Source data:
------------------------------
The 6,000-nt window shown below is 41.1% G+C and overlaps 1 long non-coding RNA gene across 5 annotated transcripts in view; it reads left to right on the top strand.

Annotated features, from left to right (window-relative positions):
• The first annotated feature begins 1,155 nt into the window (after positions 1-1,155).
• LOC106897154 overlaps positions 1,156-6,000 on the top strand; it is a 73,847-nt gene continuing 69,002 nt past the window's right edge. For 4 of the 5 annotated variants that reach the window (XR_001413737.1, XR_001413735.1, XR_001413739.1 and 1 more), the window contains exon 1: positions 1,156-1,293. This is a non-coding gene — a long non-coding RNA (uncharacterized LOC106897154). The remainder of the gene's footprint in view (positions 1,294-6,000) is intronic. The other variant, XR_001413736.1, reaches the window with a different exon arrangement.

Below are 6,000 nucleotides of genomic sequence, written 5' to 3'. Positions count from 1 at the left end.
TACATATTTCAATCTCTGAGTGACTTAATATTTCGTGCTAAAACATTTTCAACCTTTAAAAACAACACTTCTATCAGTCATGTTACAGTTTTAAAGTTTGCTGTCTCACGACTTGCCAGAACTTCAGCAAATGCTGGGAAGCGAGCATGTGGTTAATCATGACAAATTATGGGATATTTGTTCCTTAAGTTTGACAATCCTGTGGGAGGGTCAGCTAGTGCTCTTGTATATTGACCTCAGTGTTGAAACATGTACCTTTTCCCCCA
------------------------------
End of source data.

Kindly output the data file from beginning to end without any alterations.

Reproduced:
The 6,000-nt window shown below is 41.1% G+C and overlaps 1 long non-coding RNA gene across 5 annotated transcripts in view; it reads left to right on the top strand.

Annotated features, from left to right (window-relative positions):
• The first annotated feature begins 1,155 nt into the window (after positions 1-1,155).
• LOC106897154 overlaps positions 1,156-6,000 on the top strand; it is a 73,847-nt gene continuing 69,002 nt past the window's right edge. For 4 of the 5 annotated variants that reach the window (XR_001413737.1, XR_001413735.1, XR_001413739.1 and 1 more), the window contains exon 1: positions 1,156-1,293. This is a non-coding gene — a long non-coding RNA (uncharacterized LOC106897154). The remainder of the gene's footprint in view (positions 1,294-6,000) is intronic. The other variant, XR_001413736.1, reaches the window with a different exon arrangement.

Below are 6,000 nucleotides of genomic sequence, written 5' to 3'. Positions count from 1 at the left end.
TACATATTTCAATCTCTGAGTGACTTAATATTTCGTGCTAAAACATTTTCAACCTTTAAAAACAACACTTCTATCAGTCATGTTACAGTTTTAAAGTTTGCTGTCTCACGACTTGCCAGAACTTCAGCAAATGCTGGGAAGCGAGCATGTGGTTAATCATGACAAATTATGGGATATTTGTTCCTTAAGTTTGACAATCCTGTGGGAGGGTCAGCTAGTGCTCTTGTATATTGACCTCAGTGTTGAAACATGTACCTTTTCCCCCA